27 Apr 2017

Gas export controls announced by the Commonwealth are a short-term measure that risk exacerbating tight market conditions unless accompanied by genuine reforms.

“Restricting exports is almost unprecedented for Australia,” said APPEA Chief Executive Malcolm Roberts.

“At a time when we need billions in new investment to create more gas supply, any intervention that creates sovereign risk is alarming.

“There is no doubt the east coast gas market today is tight.  For years, APPEA has been warning governments that the political and regulatory barriers to developing new gas supplies must be addressed urgently.

“Over the last five years, the industry has tripled east coast gas production, creating an entirely new supply from coal seam gas.

“The main obstacle to developing more supply has been the opposition of some State governments.

“Queensland and South Australia have shown the political courage and economic common sense to support gas production.

“But government failure in New South Wales and Victoria has prevented projects that could have averted the current market conditions.  The current moratorium in the Northern Territory is also preventing the development of new gas supplies.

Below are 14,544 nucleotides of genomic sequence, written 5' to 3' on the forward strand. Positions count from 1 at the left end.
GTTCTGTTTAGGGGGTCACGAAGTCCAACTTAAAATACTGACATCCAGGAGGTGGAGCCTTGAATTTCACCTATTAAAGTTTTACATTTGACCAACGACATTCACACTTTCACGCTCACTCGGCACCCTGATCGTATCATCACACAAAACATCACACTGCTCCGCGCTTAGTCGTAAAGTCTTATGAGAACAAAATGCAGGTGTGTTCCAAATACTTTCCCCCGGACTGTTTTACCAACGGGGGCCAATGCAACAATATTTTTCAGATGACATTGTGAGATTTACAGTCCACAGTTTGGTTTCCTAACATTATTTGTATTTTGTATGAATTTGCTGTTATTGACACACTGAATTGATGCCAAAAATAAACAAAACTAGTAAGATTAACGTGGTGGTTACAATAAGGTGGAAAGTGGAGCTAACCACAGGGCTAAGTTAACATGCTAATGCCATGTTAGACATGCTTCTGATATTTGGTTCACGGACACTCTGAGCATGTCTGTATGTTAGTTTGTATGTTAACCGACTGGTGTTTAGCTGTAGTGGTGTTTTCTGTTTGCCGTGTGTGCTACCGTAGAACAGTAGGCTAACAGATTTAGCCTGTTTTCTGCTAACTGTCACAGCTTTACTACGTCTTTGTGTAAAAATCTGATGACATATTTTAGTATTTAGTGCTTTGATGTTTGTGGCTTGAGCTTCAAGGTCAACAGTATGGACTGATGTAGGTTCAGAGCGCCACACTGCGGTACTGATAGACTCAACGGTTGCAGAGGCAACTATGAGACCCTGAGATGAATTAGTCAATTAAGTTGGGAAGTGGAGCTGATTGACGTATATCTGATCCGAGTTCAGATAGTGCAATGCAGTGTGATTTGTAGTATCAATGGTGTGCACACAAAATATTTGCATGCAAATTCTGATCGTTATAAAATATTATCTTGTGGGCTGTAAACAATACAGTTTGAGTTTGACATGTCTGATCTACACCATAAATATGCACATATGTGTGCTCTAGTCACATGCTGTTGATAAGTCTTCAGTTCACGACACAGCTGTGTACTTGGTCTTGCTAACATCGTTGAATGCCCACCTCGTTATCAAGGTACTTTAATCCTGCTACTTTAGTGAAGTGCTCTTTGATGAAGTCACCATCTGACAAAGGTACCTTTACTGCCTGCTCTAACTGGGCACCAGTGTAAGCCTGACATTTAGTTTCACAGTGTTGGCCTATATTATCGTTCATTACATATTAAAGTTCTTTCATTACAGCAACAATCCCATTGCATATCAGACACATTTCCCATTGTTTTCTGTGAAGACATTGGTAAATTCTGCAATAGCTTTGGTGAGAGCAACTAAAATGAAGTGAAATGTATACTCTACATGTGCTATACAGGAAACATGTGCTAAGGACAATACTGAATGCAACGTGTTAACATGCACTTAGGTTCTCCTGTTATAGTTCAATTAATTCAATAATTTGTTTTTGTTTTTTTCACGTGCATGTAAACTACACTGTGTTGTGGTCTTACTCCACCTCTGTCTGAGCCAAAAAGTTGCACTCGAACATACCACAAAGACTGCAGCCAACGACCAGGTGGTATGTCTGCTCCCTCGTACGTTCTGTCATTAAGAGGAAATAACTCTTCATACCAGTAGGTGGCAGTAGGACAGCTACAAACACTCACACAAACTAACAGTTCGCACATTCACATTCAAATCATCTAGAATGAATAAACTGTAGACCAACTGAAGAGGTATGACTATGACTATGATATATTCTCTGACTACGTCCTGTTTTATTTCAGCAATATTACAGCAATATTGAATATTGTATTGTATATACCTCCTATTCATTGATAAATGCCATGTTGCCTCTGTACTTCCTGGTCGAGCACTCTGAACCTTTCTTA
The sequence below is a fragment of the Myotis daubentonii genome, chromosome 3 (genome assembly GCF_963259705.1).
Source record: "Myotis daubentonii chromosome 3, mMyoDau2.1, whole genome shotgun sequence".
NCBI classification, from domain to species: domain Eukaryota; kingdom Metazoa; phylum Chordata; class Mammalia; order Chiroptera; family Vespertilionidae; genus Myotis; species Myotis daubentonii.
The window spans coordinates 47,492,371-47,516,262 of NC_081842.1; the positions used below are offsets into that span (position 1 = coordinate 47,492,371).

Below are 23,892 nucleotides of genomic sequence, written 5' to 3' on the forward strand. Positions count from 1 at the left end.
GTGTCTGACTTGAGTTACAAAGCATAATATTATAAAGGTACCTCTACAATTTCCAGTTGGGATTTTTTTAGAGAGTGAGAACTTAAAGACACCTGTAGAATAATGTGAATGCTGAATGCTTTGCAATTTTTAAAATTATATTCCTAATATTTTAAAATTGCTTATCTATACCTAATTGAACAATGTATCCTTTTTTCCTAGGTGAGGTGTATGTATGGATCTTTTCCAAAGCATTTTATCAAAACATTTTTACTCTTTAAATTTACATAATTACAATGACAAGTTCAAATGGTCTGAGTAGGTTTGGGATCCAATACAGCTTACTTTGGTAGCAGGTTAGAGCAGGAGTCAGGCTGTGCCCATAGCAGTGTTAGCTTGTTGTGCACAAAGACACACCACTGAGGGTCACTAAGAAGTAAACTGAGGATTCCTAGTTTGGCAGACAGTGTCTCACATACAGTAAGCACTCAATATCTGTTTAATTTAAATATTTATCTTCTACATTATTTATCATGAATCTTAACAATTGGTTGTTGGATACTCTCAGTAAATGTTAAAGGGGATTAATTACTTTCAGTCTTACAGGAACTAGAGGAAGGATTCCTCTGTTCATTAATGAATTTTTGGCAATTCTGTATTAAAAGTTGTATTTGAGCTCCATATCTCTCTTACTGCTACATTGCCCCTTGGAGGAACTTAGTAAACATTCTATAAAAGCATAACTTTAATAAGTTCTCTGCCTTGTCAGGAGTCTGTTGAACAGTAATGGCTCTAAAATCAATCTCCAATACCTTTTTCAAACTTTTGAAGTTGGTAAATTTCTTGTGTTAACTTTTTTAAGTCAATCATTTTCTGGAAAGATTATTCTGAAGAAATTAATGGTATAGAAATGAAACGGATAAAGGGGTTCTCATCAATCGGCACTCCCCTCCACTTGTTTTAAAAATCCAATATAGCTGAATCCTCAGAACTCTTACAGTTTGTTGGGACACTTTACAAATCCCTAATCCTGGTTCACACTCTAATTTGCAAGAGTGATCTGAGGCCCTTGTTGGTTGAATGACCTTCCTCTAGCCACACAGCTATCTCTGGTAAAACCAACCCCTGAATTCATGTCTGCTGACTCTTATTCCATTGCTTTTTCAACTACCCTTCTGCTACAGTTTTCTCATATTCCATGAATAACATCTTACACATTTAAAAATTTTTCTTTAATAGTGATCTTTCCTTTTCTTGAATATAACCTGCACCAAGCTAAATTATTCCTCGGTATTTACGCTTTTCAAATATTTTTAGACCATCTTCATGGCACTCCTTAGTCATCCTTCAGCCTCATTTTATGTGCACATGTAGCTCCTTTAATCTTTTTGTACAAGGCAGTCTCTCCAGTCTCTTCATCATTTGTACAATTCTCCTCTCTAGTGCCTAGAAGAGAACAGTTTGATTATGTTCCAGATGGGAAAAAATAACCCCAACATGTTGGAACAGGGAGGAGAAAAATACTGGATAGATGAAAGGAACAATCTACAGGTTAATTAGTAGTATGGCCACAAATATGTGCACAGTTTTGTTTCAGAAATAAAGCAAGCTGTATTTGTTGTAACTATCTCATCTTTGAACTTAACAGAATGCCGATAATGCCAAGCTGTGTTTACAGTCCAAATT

“It is bizarre that State governments which ban or frustrate gas projects should also be complaining about tight gas supply and higher prices.

“The industry will need to carefully consider the details of the Commonwealth announcement.  There is a very short consultation period.

“However, governments must address the real problem – a lack of supply created by high regulatory costs and political barriers.  With exploration at a 30-year low, the pipeline for future supply is precarious.

“The only way to ensure long-term energy security is to remove restrictions and make it possible for explorers to find new gasfields and producers to develop these resources.

“The only solution is more gas, not more regulation.

“The industry has raised with governments practical reforms that would lower regulatory costs and attract more investment.  These reforms are even now more urgent.”



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